Other excitement: I have applied for Social Security Disability for the second time, from the beginning step. Again. And they have already refused me. Apparently they have come to the conclusion that I can go back to work again. WTF? So I immediately requested a Reconsideration — which meant filling out the application form again. This time, I also filled out the Adult Function form, which in 6 pages explains why I just cannot go back to work, idiots. My lawyer from the first unsuccessful attempt is with me again…

And right after I got the news of denial and restarted the SSDI paperwork, I got the annual (you know, every 9 months or so) request from my Long Term Disability Insurance company, wanting to know if I’m STILL disabled. Same paperwork as SSDI, different forms so of course it’s not as easy as cut’n’paste from one to the other. BUT I R a smrt kitty, S M R T. I retained a copy of the annual report from 2013 (don’t ask me what’s happened to the ones in between) that I could just update with how much more pitiful I have gotten. The SSDI forms have gone to the lawyer, so that his office can mail them in and the LTD form has been emailed to the agent handling my case. I am DONE with forms. I have been having MAJOR anxiety with these hanging over my head. Now, everything I can do, is done. I can only wait for answers and they will either be “yes” or “no” and I will deal with any “no” answers when they get here. My stomach is already MUCH calmer and happier.

Anxiety is not a diet I would recommend.

Meanwhile…I am working with my primary care doctor to determine if I have myalgic encephelomyelitis. (ME, usually written as ME/CFS, where “CFS” means Chronic Fatigue Syndrome”). I see the Occupational Therapist sometime in the next couple of weeks to have a function evaluation. I have an appointment with a (ha, “a”, more like THE) neurosurgeon the first week in April to evaluate my neck and what we might be able to do with it. (He’s the only neurosurgeon in this area.) I’m hoping that he can also maybe do some neurological diagnosing of neurological problems…if not, then I will have to (oh dear gods and Dread Cthulhu…) make the fekking trip 5 hours down (and back) to the VA hospital in San Fran. The only neurologist I can see is down there. There is NO neurologist here in Eureka. So we’re talking 10 hours in a vehicle, staying over night because there is no way at all that I can go, have my appointment and then get back in the vehicle and come home. Beloved will not go with me; I will be taken in the VA shuttle bus/van. I will have to figure out how to carry all the things I will need on me and my wheelchair. I will not go to SF until I can get the wheelchair in the van because that’s how I need to get the chair to the Clinic to get on the shuttle. Oh, and all of this for what is probably a 15, MAYBE 30 minute appointment. Even if it’s an hour, the cost in my time, effort and subsequent PAIN is only worth it for the diagnoses of neurological disabilities I (may) have.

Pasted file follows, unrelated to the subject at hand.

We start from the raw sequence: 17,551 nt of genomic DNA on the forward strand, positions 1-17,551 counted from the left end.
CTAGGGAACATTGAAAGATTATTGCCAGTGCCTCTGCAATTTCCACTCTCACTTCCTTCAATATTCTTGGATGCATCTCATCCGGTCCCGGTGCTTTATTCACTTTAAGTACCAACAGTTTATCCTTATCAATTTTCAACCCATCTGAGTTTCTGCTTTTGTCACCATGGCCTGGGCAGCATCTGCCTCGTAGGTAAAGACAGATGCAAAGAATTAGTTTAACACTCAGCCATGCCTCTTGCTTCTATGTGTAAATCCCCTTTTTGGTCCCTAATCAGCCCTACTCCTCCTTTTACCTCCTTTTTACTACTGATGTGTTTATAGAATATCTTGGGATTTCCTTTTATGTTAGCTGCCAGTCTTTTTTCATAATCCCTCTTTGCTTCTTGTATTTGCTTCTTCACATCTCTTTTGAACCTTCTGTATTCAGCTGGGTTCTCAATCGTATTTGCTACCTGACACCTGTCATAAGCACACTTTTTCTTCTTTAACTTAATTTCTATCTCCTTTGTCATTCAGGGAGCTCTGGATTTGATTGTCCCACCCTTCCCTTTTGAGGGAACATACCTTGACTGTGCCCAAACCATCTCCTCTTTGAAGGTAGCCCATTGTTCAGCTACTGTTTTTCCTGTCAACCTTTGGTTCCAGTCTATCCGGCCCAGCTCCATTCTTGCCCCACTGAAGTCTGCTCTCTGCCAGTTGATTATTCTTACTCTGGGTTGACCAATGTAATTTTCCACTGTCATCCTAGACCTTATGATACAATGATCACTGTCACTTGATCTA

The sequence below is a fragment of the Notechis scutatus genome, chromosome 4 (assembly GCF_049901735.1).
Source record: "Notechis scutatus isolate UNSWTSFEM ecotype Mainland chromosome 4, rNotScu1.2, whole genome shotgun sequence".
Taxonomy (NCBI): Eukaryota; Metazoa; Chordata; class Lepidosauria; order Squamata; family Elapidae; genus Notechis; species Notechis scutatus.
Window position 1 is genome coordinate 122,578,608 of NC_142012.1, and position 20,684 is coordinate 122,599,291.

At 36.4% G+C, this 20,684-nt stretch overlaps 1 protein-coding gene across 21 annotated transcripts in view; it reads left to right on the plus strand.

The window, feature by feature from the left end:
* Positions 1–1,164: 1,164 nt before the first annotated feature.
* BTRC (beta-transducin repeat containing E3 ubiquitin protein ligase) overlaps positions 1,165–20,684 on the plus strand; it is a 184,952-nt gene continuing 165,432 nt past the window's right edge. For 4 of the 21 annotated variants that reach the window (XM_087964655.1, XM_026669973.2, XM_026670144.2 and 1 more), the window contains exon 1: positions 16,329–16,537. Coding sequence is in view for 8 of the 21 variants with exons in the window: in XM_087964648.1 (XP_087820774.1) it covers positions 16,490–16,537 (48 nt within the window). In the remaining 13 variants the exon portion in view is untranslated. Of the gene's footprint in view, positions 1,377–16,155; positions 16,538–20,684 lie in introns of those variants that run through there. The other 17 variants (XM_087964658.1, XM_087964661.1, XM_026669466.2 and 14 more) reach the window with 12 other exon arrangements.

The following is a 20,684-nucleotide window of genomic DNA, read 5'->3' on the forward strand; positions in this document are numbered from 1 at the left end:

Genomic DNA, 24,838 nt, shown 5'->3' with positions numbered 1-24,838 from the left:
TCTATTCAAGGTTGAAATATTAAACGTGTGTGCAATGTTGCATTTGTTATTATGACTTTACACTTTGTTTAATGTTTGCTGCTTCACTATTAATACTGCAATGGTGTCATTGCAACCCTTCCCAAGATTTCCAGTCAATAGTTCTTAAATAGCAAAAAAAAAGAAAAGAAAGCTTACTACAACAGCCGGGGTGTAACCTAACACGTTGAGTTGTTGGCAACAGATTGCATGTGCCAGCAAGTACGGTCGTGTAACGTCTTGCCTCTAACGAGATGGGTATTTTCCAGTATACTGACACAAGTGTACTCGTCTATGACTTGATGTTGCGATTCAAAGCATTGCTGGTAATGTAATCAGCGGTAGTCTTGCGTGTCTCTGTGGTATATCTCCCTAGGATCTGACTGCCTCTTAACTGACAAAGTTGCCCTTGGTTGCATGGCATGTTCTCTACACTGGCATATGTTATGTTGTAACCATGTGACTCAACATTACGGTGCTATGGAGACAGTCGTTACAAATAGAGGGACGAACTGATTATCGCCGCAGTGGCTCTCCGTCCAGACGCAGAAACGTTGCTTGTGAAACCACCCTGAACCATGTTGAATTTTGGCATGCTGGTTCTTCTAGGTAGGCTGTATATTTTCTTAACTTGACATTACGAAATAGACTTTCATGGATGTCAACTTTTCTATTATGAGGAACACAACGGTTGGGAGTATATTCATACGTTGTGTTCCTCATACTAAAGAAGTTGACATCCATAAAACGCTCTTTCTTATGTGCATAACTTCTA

If I do end up going, I had better come home with a nice list of diagnoses that explain a lot of my symptoms: tremors in my hands; the whole body shaking I do if I stand for more than 10 minutes; the loss of concentration, memory issues, and so on. I will take all of the medical evidence I can get, to get Social Security paying me and the LTD people to leave me the fuck alone.

I also need to figure out how to explain to both of them that the reason my medical records don’t say, “she can’t walk, can’t stand, has panic attacks, hurts, hurts, hurts, has disturbed sleep” and so on is that *this* is my norm. Your doctor doesn’t write “patient is healthy, doing well, can walk, stand, has no pain” every time you see them. All that gets written is the changes in the norm and any new problem/s. Sigh.

Other than that, how was the play, Mrs. Lincoln?

The weather has been cold and wet, which has added to the “blahs” of having to deal with paperwork that will determine if I have to go back to work or not. (My doctor and I were talking about this and she said to me, “But what kind of work can you do?” Ummmm duh. I can’t.
Anyway, Beloved and I have both been ass-dragging for the past…12 weeks? Something like that. (He had a doctor’s appointment today and has lost 20 pounds in 6 weeks. And his blood sugar, which is what they were checking today, is back down to normal, not elevated into the “better start picking out which test strips you want” level. YAY for him!!)

I have been doing some writing for Medium.com. There’s a larger audience possible there, and so far, I seem to be well received. I have also finished my college course about Ancient Egypt (Penn State) and am now doing “Buddhism and Modern Psychology” (Princeton). I may have told you about this before, but I don’t remember, so here it is (again): There is a website called “coursera.org”, which offers literally hundreds of courses–for FREE, if you don’t care about the credit hours. You can get a completion certificate (credit hours) for about $49 per course. (Some courses have a different pricing because there are multiple classes in a “specialty” curriculum.) There are many schools that participate. The good part about not paying for it is that if you cannot finish the class, you are not out any money. It’s all computer based, so far I’ve only seen video lectures as how the information is taught. Ancient Egypt had a short quiz at the end of each week’s lecture. Buddhism etc has a midterm essay, which was done last week, and there will be a final essay in 3 more weeks. Total class time is 6 weeks. When I’m done with this, I’ll pick out another one. At some point, I may feel able to take 2 or 3 classes at the same time. But until then…one at a time is just fine.